Scots research leads the way in managing this precious resource, says Bob Ferrier
IN MAY next year, we will welcome a global community to Scotland at the International Water Resources Association Congress in Edinburgh.
The congress will bring together more than 1,000 delegates from industry, policy, research, agencies and non-governmental organisations, many from countries also represented at the Commonwealth Games. This is a fantastic opportunity to showcase Scotland’s academic and technical expertise, skills and knowledge, and highlight our collective capabilities in water management. Water is a global issue vital to us all, and increasingly we need to work together to meet the huge challenge of safeguarding this precious resource.
It’s quite simple – no water means no life. Without water our planet would be nothing more than a dustless sphere floating in space. Water influences every aspect of our lives; from the health and wellbeing of our growing populations, through support of the world’s food, energy and industry production, to underpinning our natural environment and its biodiversity. But water can also cause much concern. Floods, droughts, waterborne disease, and conflicts over access, along with environmental degradation arising from water being scarce, over-exploited or too polluted mean that managing this vital resource requires an increasingly joined-up approach. In our complex modern world this is a global challenge and Scotland is already taking a leading role in working to become the first Hydro Nation.
A Hydro Nation manages its water environment to best advantage, using its knowledge and expertise at home and internationally. Promoting Scotland as a Hydro Nation supports the Scottish economy through good stewardship while developing the value of our water resources. Understanding and delivering the challenge at home generates international momentum and global recognition for Scotland’s innovative approach.
Scotland’s strength in water research is amazing; more than 200 academics are working on water-related issues across our universities and research institutes. Our collective academic expertise is most impressive, covering all aspects of water resource management, water law, energy and food, environmental protection, flood risk, water treatment, engineering and infrastructure – the list goes on and on. Along with world water industry leaders based in Scottish Water, our progressive Scottish Environment Protection Agency (Sepa) and Marine Scotland Science, this shows that Scotland is a global powerhouse of knowledge, skills and business acumen around water, whose footprint extends to every corner of the globe.
The James Hutton Institute alone employs more than 30 water experts in Aberdeen and Dundee and manages Scotland’s Centre of Expertise for Waters (Crew), involving all Scottish universities. Crew is a key pillar of the Hydro Nation strategy, and was established to better connect water research and policy communities. It delivers objective and robust research and professional opinion to support development and implementation of water policy in Scotland, and provides an international platform for access to expertise and knowledge.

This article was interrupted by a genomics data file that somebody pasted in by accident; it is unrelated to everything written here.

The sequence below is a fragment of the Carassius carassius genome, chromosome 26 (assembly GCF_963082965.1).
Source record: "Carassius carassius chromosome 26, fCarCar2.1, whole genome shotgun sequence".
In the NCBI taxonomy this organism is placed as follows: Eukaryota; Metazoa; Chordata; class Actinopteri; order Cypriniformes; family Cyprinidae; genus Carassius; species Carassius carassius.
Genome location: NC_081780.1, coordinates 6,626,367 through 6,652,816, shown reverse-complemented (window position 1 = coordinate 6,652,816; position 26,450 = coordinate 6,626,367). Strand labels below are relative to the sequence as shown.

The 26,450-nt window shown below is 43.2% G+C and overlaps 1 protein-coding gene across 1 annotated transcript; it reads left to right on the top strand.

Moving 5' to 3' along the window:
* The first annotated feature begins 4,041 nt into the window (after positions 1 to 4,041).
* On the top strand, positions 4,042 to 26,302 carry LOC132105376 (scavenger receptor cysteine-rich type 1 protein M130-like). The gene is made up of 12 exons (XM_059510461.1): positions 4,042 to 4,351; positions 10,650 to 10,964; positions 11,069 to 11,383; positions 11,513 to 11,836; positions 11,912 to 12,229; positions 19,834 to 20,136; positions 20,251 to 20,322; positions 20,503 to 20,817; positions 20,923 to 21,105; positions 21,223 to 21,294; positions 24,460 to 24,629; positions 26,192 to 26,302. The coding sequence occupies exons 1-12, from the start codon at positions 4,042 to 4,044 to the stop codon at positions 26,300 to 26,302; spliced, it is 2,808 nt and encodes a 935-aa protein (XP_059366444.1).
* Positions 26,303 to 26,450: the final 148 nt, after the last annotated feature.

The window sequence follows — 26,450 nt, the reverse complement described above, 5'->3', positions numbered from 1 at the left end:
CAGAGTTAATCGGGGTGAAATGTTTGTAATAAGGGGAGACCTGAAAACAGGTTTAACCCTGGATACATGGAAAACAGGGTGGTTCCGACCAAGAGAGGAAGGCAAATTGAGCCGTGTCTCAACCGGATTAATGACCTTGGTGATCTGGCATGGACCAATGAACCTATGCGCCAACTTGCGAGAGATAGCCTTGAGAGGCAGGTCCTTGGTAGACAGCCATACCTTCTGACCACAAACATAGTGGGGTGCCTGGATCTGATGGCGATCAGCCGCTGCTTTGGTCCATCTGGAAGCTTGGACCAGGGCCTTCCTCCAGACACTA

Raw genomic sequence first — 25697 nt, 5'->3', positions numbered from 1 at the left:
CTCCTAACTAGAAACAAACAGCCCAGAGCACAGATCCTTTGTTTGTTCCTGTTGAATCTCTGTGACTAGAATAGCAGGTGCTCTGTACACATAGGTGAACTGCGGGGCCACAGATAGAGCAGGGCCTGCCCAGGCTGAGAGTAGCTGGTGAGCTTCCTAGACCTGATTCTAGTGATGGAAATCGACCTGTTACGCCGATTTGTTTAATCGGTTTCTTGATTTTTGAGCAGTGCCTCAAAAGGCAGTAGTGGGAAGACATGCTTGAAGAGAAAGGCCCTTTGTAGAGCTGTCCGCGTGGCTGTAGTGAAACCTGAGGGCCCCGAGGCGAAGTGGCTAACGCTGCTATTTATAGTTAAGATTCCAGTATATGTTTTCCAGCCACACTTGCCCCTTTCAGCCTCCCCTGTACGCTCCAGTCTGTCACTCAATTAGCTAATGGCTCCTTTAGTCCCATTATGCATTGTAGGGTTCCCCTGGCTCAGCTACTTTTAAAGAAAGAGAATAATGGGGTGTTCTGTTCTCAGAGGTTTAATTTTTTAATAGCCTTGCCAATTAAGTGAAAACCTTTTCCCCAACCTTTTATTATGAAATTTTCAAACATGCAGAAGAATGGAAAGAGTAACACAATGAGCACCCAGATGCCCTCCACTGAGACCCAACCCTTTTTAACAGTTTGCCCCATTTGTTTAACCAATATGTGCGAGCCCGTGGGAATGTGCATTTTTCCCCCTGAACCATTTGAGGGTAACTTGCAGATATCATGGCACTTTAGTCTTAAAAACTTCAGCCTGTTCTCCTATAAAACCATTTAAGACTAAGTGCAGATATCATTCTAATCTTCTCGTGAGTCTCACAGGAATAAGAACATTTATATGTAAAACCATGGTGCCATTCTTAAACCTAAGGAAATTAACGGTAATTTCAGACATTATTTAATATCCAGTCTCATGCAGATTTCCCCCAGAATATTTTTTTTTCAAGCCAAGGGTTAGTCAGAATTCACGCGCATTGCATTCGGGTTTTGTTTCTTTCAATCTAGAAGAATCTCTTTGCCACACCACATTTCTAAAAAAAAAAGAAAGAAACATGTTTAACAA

Every drop of water is precious, and increasingly so. The demands of a growing global population and the need for more food and energy in the context of uncertainties surrounding climate change are impacting day by day in many communities. Empowering future generations with tools and skills to meet these demands sustainably is essential.
As part of this process, and building a lasting legacy from Scotland’s collective skills, Crew leads the Hydro Nation scholarship programme and its associated graduate school. Hydro Nation scholars play an important role through PhD studies that enhance our capacity in areas of existing research excellence and provide new insights in response to global challenges. Uniquely, the scholarship programme involves periods of placement at water institutions, such as Scottish Water, Scottish Government policy teams, Sepa and industry partners so their professional development is not focused on academic excellence alone. As well as home students this prestigious international postgraduate programme includes scholars from Europe, South America, New Zealand, China and Pakistan.
Through the scholarship programme we are nurturing a family of future water sector leaders, who will support management excellence across the globe and fly the flag as ambassadors for Scotland’s expertise.
• Professor Bob Ferrier is director of research impact at the James Hutton Institute (www.hutton.ac.uk) and director of the Centre of Expertise for Waters (Crew) www.crew.ac.uk
• Details of the forthcoming International Water Resources Association World Water Congress are available from worldwatercongress.com